Australia: The Land Where Time Began

A biography of the Australian continent 

Package of cultural Innovations                                                                                             

Klein (1992, 1995, 1999, 2000) has proposed the appearance of a "package" of traits at about 40,000 to 50,000 years ago, and the associated spread of populations into new areas, suggesting a strong association between human biological evolution and behavioural changes, resulting from a genetic mutation that proved to be a selective advantage, proposing that the mutation led to a neurological change that was the basis of innovative ability of modern humans. Further suggesting that this innovation allowed modern humans to replace nonhuman or near human populations in areas the modern humans moved into. Harold (1992) listed the changes in morphology that occurred in the transition from archaic to modern humans, and the subsequent behavioural changes.

Included in the "package" of cultural innovations were enlarged geographic range, expanded exchange networks, personal adornment, art, imagery, ritual behaviour, blade technology and worked bone. Also, Exploitation of resources that require specialised technology such as worked bone and other biological materials, and new lithic technologies that indicated an intensification of their economy.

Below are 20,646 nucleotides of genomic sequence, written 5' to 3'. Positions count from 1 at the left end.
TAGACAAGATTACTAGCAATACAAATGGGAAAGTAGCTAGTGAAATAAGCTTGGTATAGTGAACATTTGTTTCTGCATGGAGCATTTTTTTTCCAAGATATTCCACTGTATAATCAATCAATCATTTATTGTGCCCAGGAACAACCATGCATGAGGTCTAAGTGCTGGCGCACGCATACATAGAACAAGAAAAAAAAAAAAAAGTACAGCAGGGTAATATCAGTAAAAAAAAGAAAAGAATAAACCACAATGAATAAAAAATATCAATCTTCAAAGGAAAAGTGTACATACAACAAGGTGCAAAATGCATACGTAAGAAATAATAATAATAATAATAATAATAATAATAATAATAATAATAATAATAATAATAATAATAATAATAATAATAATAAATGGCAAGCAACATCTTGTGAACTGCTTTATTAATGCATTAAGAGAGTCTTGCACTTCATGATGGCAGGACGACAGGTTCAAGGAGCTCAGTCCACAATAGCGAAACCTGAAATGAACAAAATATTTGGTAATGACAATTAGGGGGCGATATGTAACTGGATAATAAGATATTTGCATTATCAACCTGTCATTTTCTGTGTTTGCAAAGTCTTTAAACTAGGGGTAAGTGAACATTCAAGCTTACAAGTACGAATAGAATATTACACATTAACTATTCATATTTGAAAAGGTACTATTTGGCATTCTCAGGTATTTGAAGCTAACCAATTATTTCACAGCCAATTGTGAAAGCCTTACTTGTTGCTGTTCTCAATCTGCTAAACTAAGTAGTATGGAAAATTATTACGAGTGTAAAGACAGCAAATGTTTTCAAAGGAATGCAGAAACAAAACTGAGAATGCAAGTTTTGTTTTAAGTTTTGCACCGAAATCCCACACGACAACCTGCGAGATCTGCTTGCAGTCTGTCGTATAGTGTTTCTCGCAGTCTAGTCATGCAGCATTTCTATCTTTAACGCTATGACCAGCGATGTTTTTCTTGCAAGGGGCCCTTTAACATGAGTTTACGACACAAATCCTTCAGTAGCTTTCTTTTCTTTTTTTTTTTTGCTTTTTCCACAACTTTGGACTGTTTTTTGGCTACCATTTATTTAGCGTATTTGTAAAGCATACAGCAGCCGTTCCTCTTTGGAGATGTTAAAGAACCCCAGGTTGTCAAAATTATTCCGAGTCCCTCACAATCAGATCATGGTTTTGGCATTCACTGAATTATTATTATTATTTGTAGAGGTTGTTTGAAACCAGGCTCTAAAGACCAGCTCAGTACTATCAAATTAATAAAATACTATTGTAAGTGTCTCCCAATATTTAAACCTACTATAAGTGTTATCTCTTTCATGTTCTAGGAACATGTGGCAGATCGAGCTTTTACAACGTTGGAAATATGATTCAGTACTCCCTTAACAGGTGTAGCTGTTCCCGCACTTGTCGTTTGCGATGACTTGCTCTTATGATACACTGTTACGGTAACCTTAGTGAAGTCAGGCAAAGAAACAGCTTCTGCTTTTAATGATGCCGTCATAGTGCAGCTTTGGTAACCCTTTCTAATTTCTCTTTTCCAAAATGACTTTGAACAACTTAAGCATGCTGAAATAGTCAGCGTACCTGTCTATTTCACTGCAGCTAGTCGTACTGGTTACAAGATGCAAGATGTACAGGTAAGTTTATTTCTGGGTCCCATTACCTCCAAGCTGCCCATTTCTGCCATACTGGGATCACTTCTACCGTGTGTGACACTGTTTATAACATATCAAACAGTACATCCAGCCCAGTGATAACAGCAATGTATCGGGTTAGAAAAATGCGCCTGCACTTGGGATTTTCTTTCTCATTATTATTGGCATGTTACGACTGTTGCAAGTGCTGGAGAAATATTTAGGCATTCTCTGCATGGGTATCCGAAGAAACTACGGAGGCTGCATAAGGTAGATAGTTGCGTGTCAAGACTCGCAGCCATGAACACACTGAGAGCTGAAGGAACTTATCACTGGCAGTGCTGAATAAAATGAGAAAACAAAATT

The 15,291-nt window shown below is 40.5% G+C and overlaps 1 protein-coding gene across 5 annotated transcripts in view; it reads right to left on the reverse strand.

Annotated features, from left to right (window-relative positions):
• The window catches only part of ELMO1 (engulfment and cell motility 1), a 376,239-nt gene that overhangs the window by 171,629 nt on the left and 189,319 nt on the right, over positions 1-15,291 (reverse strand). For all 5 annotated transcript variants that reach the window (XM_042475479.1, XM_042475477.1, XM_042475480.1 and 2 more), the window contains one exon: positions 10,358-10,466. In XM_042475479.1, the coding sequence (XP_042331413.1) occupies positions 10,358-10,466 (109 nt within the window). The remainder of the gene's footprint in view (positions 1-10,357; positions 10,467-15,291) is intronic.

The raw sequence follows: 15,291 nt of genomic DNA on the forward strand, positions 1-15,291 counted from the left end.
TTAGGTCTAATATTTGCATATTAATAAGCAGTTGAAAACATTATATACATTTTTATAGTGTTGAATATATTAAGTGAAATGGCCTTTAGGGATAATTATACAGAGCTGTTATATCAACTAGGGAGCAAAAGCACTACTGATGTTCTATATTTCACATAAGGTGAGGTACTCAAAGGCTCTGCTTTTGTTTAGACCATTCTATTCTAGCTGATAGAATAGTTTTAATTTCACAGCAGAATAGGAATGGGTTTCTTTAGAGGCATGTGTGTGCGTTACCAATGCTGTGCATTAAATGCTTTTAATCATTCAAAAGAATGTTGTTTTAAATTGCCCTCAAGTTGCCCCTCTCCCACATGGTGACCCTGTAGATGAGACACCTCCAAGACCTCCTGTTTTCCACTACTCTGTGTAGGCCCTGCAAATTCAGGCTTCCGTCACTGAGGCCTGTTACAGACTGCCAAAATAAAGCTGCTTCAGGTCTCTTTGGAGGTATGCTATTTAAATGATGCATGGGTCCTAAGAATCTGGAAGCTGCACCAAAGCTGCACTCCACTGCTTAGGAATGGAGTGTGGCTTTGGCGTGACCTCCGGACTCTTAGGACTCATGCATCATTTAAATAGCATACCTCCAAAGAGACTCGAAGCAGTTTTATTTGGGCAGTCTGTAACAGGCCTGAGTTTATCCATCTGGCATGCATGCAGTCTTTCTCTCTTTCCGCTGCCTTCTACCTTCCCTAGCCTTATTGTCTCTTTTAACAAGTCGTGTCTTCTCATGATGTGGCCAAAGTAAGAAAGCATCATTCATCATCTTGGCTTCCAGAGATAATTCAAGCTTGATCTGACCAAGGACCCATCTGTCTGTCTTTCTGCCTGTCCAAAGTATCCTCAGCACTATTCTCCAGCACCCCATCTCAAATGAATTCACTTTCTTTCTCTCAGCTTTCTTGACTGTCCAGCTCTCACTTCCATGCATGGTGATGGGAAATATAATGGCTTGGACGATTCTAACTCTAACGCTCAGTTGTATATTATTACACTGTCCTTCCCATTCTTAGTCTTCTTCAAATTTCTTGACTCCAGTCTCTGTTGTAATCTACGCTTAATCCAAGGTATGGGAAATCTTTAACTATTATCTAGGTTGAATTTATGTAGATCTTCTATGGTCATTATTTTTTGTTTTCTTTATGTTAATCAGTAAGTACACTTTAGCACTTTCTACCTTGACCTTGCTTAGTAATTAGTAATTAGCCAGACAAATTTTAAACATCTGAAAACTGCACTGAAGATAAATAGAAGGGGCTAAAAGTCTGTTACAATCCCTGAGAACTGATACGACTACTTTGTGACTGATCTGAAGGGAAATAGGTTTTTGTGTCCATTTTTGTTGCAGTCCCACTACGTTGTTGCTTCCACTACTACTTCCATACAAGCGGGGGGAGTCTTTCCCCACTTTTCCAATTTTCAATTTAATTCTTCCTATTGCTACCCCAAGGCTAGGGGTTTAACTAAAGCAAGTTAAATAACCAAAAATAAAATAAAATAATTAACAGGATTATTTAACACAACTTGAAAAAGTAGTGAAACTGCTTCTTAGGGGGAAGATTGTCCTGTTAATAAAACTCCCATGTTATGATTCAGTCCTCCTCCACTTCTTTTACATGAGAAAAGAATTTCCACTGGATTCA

The "package" was proposed to have reached western Asia and Europe with colonists 'out of Africa'. There was also a suggestion that the "package" was exported from Africa to the other parts of the Old World that included south Asia and Australia (Bar-Yosef, 1998. McBrearty & Brooks, 2000, Mellars 2006a). The arrival of the "package" in Europe has been associated with the transition from the Middle to Upper Palaeolithic, and the first appearance of modern humans in Europe.

Habgood & Franklin have carried out a study on the archaeological record of the Late Pleistocene of Sahul, the combined continent of New Guinea and Australia during the Pleistocene, when sea level was much lower than at present. They have concluded that the archaeological record in Sahul does not support the arrival of the "package" ready formed, rather, that the components of it are seen to have developed gradually over about 30,000 years, and the various components first appear in occupation sites that are widely separated in space and time.

Table of first appearance of components of the package in Sahul

Sources & Further reading

  1. Hayden, The revolution that didn't arrive: A review of Pleistocene Sahul, Journal of Human Evolution, 55, 2008


Author: M. H. Monroe
Last updated: 30/09/2011
Journey Back Through Time
Experience Australia
Aboriginal Australia
National Parks
Photo Galleries
Site Map
                                                                                           Author: M.H.Monroe  Email:     Sources & Further reading